The man’s face has the look of somebody who opens a present and finds it empty. “I d-d-don’t understand the point you’re trying to m-m-make here. I’m not ch-cheating on Roxy! And she’s not ch-cheating on m-m-me . . . is she?”
“The point I was trying to make, badly as it turns out Mr. COB III, is that when it comes to marital relationships, it’s very rare that one spouse doesn’t know what the other is doing. So, you didn’t find my card in the trash. You searched her things.”
He slumps back in his chair, and starts to feverishly rub his forehead. That’s the look Custer might have had if he’d survived the massacre. Time for Mr. COB III to hoist the white flag. He does. “Ok, yes. B-b-by coming here, I was hoping you would eventually t-t-tell me, or, if you wouldn’t t-t-ell me, that I might then be able to p-p-ersuade you, if the price was right, of course, to t-t-tell me if m-m-my wife is cheating on me with Reggie.”
“Reggie?” For just a second there, I’m afraid there’s a triplet lurking behind door number 3.
“Reginald Othello Binghorton II. My identical twin brother. He’s younger. By ten minutes.”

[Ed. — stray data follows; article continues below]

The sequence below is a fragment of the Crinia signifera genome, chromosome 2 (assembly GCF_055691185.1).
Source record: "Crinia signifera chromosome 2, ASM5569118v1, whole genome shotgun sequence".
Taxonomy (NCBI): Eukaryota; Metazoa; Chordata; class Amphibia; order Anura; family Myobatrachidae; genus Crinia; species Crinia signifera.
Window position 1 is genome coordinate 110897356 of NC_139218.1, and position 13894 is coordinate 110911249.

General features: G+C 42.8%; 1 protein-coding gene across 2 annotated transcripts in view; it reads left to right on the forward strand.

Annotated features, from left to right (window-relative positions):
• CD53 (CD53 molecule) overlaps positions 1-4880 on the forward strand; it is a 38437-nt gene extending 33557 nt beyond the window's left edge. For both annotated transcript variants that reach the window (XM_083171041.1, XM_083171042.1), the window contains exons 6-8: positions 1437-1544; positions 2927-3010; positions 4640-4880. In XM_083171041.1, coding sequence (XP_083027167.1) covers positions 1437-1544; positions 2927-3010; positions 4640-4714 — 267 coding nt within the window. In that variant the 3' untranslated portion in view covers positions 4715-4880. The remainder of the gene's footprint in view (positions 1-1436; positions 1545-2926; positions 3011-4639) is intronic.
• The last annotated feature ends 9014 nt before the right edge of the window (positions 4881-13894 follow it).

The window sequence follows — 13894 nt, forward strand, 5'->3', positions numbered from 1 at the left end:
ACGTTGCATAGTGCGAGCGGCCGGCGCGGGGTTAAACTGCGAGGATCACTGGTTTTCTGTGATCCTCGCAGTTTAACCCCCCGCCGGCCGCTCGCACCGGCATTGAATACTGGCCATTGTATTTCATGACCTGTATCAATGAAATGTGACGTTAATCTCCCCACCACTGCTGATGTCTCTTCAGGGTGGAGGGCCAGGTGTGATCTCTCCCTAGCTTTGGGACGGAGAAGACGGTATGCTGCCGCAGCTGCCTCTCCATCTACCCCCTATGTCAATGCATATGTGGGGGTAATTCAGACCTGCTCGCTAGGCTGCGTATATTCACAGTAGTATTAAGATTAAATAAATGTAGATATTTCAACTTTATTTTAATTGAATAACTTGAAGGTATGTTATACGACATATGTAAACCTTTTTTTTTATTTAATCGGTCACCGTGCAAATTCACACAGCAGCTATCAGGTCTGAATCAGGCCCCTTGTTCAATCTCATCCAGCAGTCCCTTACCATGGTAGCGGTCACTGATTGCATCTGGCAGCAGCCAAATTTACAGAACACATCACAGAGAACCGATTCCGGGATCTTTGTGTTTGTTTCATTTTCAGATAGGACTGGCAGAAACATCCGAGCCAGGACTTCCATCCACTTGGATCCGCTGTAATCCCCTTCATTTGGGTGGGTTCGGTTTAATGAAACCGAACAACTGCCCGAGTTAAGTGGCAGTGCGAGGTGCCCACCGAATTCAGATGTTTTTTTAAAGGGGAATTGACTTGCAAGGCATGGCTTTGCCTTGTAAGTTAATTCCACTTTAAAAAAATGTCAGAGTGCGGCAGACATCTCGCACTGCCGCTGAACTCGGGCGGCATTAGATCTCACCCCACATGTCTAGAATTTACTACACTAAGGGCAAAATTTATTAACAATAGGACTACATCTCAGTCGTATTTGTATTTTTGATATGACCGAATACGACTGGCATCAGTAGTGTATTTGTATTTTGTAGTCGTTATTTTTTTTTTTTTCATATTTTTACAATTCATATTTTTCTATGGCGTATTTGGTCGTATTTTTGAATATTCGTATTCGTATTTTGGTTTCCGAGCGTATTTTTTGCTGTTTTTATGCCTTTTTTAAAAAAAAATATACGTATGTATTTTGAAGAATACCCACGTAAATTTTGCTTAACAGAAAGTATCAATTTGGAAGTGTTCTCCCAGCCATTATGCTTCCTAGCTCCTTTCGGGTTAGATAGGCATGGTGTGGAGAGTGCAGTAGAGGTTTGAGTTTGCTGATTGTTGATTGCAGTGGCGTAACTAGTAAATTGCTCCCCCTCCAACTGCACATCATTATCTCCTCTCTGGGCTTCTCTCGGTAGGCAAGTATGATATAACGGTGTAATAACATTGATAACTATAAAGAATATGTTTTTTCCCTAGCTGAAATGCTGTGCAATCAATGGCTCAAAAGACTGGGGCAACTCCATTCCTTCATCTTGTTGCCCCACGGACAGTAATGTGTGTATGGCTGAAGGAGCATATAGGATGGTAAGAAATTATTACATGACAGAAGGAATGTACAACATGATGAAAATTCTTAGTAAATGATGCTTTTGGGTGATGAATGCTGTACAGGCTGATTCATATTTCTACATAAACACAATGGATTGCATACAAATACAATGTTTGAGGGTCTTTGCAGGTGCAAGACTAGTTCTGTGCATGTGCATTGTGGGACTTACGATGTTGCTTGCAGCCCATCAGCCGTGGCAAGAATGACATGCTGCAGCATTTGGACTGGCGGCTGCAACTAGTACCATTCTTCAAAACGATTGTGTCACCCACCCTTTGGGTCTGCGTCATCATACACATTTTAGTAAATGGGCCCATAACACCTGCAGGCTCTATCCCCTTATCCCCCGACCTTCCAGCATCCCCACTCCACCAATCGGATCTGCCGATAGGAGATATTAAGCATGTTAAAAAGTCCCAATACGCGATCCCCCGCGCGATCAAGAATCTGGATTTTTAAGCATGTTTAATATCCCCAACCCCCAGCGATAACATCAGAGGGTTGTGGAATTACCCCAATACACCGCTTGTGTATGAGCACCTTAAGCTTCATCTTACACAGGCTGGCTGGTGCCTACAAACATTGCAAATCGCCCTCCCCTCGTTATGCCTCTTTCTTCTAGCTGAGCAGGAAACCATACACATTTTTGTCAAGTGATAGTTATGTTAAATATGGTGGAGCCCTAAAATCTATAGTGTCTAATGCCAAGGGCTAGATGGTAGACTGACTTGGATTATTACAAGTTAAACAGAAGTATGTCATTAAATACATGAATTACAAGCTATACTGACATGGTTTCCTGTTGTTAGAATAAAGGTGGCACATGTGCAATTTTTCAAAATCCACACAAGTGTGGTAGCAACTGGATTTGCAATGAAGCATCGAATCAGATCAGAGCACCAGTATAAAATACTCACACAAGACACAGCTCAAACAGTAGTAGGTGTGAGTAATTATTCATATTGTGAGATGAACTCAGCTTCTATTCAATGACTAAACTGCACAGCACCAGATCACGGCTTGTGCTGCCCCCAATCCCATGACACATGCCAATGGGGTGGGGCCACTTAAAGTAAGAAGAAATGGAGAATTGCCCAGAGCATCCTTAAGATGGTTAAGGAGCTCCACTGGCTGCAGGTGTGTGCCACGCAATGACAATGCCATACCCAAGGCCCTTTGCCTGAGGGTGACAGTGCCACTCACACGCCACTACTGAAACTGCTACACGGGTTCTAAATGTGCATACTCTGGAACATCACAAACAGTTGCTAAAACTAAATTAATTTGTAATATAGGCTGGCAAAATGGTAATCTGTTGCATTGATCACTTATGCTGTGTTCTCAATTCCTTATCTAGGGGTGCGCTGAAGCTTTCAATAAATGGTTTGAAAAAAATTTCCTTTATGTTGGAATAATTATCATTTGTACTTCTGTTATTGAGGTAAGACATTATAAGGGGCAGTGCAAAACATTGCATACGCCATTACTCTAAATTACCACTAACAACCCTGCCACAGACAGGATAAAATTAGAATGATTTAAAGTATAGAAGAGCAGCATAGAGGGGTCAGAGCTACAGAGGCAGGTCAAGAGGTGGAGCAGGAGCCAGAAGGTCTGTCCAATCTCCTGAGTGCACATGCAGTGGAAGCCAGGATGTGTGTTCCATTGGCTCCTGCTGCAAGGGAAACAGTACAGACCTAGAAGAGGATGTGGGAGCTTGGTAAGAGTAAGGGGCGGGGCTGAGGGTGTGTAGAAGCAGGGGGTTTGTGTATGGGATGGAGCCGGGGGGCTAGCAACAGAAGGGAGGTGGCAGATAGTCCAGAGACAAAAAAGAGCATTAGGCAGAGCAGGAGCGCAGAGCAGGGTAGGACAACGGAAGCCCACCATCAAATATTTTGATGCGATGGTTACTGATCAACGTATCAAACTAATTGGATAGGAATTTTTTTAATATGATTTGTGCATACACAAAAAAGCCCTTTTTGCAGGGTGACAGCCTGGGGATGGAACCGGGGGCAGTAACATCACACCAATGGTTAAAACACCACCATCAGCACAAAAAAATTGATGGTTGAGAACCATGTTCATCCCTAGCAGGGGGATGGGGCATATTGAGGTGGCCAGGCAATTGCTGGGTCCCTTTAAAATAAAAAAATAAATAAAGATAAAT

“Last time I saw your twin, his body looked like a war zone.” Mr. COB III is flabbergasted. I don’t see many clients react that way in my line of work. Mostly because they tend to be manipulators. 
           “You met Reggie? How? Why?” The “why” ended on a whine.
Put his questions on ignore. I hate whiners. “So, how did your brother sustain his injuries, Mr. COB III?” 
He clears his throat trying to get back on the train. “He was sideswiped b-b-b-y an automobile. But why—”
“A car.”
“Yes. At least that’s w-what he t-t-t-told me. What did he t-tell you?”
“A lot, and you won’t like any of it. But I can’t talk about it. Client confidentiality.” 
“Client confid—you m-m-mean, Reggie h-h-h-ired you? Why? That doesn’t make any sense.”
For the first time since he sat down, Mr. COB III looks visibly upset.
“It does if you want protection, see.”
Mr. COB III becomes indignant. I see a lot of clients react that way in my line of work. Mostly because they have an inflated sense of self. 
          “Protection from whom? That’s utterly ridiculous.”